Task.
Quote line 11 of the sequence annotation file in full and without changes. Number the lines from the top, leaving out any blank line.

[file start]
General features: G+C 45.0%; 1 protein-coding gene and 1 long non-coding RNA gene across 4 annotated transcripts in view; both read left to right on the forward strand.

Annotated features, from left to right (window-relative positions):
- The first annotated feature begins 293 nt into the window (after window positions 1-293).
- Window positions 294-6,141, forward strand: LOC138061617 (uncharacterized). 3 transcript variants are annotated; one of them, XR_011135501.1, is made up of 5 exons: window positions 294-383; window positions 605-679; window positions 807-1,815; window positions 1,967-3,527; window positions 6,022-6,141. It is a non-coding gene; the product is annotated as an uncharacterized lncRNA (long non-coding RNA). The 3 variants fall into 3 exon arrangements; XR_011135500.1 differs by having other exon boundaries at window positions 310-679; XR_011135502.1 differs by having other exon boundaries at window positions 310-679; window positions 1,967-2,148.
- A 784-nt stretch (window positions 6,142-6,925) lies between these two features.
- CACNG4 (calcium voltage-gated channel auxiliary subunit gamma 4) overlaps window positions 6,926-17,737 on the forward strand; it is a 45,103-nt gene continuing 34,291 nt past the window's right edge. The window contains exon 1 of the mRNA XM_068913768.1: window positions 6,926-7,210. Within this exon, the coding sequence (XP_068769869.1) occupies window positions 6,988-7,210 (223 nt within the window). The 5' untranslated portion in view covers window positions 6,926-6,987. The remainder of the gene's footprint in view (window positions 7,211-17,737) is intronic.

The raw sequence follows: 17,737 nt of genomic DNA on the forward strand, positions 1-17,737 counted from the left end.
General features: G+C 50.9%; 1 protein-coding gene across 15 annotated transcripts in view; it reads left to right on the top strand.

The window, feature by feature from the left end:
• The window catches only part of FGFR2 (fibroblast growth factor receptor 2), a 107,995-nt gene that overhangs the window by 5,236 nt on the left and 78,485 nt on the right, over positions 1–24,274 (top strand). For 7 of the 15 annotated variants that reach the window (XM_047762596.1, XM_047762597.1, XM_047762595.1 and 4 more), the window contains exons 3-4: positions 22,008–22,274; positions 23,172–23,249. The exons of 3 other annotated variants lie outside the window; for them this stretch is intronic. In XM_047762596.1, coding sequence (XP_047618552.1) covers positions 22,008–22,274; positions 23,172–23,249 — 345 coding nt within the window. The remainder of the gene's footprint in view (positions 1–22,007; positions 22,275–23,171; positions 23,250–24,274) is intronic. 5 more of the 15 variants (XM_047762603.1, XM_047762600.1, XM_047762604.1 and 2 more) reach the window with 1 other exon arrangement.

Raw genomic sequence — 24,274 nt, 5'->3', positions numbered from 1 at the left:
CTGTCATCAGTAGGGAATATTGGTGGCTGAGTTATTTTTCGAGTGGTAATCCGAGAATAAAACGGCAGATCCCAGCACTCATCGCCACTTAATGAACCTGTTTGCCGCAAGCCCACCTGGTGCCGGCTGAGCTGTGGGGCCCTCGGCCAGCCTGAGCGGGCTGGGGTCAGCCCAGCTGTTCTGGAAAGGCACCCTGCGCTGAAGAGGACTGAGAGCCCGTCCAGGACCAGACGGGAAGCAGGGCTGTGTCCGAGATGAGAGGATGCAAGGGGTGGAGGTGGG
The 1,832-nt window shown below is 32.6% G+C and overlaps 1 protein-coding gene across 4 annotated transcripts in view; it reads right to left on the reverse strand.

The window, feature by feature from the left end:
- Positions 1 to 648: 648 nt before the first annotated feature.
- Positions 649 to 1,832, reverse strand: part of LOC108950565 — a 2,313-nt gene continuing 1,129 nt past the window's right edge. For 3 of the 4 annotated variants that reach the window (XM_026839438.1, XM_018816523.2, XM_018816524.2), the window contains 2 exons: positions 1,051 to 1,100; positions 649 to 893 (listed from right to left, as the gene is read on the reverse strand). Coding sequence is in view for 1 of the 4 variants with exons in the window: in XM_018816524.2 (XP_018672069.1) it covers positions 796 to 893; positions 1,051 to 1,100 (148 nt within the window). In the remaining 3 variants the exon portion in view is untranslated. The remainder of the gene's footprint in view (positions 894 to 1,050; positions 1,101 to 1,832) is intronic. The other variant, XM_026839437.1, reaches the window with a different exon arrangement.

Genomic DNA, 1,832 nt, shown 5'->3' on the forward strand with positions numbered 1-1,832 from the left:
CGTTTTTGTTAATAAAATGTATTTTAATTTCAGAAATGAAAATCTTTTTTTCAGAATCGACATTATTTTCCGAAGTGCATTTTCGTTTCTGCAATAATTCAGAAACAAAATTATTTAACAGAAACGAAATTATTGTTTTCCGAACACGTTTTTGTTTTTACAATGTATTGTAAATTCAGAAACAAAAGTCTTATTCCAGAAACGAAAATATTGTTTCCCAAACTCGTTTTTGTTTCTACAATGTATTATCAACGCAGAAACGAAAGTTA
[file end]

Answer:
Raw genomic sequence — 24,274 nt, 5'->3', positions numbered from 1 at the left: